Showing good manners as a pet owner

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I’ve started a new photo series, only a few days old at this point, but perhaps if some folks start to look at it I’ll feel compelled to keep at it. It’s called Inu to sanpo, which is Japanese for “walking the dog.” These are pictures I’m snapping of the neighborhood, taken as I walk the dog. It was proposed that perhaps I should do more chores around the house, ahem, and one of them was walking the dog. Now it’s not that I mind walking the dog, I quite enjoy it and don’t see it as a chore, it’s just that usually the dog is walked around 5 or 6 in the evening, at which time I’m at work. But there was no reason this time couldn’t be changed to 2 in the afternoon, and so the dog has a new companion on her walks.

Part of the impetus behind this is that after a year of living here in Japan, and in this house, I still feel like a guest, not really rooted. Perhaps walking the dog daily would help in this. Well the jury is still out on that one, but I am using it as an opportunity to further explore my neighborhood, and each day I set out in a different direction. Taking the camera along gives the walks a sense of purpose beyond tending to the dog’s needs. Interestingly, a foreigner walking a dog in the suburbs produces more than the usual stares we foreigners grow used to here in Japan. I have no idea of course what the minds behinds these staring faces are thinking but my impression is something along the lines of: Ooh look, it’s a foreigner walking a dog! If he has a dog, he must actually live here, must be a resident of our neighborhood. I wonder where he lives. I wonder if he’s married to a Japanese person. I wonder if he’s an English teacher. I wonder if he separates his garbage…. Well, you can imagine that walking through these neighborhood streets not only with a dog tethered to a leash in one hand, but a camera being carried in the other, really sets the local imagination ablaze, and really causes the rubber-neckers some serious whiplash. Ask me again if I’m feeling a part of the neighborhood….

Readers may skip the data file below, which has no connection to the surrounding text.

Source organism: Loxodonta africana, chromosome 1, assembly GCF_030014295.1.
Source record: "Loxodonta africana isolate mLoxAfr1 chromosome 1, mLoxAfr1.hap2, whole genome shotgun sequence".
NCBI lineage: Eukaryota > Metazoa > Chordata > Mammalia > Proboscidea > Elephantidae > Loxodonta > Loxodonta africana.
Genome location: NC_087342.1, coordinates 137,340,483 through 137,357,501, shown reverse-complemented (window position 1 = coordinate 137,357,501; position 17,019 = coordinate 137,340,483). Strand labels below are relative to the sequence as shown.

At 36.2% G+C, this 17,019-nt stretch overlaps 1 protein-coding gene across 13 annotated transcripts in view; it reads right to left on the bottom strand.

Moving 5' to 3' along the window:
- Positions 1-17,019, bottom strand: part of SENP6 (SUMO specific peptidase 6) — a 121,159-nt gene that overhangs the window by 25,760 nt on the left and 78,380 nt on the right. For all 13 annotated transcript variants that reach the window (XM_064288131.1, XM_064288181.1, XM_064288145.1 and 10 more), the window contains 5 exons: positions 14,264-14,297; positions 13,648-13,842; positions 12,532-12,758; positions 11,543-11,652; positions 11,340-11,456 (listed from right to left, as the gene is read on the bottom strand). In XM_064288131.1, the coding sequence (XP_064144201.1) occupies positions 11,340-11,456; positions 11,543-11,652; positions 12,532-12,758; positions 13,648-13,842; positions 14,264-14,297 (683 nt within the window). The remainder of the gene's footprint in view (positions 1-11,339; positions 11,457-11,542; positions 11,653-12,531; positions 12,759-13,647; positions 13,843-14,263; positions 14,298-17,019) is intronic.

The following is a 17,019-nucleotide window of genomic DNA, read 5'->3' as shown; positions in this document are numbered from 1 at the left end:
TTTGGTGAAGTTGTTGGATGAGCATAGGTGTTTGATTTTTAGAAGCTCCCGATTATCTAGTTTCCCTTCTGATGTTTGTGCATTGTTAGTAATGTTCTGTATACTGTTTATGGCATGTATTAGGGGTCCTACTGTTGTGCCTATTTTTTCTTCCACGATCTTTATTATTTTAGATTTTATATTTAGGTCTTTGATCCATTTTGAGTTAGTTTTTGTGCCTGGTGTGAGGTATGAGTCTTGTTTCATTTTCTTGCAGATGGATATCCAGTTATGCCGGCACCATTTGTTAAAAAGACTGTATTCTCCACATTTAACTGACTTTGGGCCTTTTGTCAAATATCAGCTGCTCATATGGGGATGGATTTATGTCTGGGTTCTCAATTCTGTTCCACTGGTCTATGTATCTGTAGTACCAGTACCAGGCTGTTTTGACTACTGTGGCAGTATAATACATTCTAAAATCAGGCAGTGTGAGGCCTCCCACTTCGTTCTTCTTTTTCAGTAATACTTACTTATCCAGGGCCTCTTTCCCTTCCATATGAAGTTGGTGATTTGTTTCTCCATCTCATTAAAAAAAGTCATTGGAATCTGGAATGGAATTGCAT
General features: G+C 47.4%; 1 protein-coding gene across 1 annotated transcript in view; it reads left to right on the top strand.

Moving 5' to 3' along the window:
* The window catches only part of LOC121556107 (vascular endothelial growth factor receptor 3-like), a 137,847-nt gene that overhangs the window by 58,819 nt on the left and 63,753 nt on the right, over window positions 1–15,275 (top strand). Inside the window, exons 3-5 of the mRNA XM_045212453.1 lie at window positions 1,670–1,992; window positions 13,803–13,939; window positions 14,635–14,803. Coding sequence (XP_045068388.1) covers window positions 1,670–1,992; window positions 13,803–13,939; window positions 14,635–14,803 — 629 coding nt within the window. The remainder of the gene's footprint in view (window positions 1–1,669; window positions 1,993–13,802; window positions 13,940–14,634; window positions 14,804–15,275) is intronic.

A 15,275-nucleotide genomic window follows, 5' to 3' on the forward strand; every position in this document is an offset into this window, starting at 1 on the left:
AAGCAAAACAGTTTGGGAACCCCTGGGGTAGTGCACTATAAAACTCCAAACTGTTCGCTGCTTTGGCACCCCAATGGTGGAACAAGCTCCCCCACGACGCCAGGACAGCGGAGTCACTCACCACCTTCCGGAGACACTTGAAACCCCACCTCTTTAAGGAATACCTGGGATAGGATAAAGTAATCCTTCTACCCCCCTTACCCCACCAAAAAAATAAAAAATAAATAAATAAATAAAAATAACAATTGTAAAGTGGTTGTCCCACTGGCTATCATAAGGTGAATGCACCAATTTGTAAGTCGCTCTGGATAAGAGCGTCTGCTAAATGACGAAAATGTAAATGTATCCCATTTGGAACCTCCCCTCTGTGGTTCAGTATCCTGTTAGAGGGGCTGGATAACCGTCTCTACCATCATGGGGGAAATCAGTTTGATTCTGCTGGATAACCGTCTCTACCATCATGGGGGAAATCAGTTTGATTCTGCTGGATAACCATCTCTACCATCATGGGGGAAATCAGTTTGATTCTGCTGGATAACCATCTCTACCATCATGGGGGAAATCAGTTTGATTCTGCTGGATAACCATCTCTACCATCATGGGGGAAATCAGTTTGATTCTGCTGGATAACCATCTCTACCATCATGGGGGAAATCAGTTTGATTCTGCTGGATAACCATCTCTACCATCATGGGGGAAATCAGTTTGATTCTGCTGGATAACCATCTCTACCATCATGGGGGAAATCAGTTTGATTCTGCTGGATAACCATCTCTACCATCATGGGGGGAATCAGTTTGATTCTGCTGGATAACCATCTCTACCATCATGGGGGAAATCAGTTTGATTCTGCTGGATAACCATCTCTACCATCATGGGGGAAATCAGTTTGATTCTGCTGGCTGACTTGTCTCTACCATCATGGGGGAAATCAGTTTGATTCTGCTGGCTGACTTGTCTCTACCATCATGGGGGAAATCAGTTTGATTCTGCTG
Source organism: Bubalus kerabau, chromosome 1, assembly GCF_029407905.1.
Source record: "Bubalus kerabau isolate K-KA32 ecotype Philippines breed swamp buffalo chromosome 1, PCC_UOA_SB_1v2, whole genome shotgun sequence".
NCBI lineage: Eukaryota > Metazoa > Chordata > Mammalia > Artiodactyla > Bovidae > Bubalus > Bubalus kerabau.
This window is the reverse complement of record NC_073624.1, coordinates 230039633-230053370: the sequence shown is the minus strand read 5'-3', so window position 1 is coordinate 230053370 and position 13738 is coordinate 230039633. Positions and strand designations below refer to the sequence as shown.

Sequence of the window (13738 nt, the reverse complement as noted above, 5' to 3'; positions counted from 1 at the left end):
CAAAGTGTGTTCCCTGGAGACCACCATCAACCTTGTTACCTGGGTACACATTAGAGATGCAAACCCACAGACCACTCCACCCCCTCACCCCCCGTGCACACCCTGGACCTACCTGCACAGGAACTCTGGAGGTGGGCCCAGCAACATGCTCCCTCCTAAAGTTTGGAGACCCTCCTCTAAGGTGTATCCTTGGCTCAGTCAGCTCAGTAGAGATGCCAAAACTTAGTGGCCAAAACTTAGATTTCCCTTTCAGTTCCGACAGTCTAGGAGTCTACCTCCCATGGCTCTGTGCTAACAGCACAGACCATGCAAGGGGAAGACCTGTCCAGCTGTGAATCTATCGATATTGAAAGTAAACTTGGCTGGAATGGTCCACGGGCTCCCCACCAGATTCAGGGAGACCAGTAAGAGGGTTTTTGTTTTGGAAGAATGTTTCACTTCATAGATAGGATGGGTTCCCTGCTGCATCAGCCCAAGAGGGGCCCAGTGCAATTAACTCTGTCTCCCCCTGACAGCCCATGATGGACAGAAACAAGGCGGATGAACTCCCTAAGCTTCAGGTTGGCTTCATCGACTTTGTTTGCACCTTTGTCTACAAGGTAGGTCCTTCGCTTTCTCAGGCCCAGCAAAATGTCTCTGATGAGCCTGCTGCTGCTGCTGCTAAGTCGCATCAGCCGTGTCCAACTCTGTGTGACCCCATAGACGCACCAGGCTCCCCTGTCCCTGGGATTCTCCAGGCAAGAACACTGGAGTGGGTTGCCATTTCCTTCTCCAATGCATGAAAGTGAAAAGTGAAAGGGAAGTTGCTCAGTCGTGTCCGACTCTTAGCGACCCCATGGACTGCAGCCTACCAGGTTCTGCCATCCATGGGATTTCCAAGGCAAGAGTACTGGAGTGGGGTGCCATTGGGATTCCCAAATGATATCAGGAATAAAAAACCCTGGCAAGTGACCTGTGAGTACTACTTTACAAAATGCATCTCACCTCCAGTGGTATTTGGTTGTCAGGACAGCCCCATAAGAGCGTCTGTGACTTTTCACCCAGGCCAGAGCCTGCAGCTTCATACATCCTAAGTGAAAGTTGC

Photography-wise, the dog walks are a challenge on the order of which I often take to, which is trying to find something interesting in the mundane, the pedestrian, the suburban. Whether it’s corrugated tin (as my last post mentioned, there’s a ton of it around here), hanging futons, monotonous new homes, and various other detritus of a neighborhood that wouldn’t know a zoning law if it bit it in its ass, there are plenty of candidates for this. One thing I’ve long been fascinated by here are the plethora of neighborhood signs admonishing local residents to do one thing or the other, or more often than not, to not do something. Which brings me to the images I’ve included here to accompany this post.

All three of them are about keeping pets, appropriate enough for a post about a new photo series called “walking the dog.” In the first one, above, pet owners are warned about the three things they shouldn’t do with their pets: 1. Don’t throw them away. 2. Don’t let them run around unleashed. 3. Don’t forget to put away their dung. I find it somewhat horrific that pet owners need to be told not to throw their pets away, but Naoko says that many folks do throw away unwanted puppies and kittens. This is hard for me to stomach, frankly.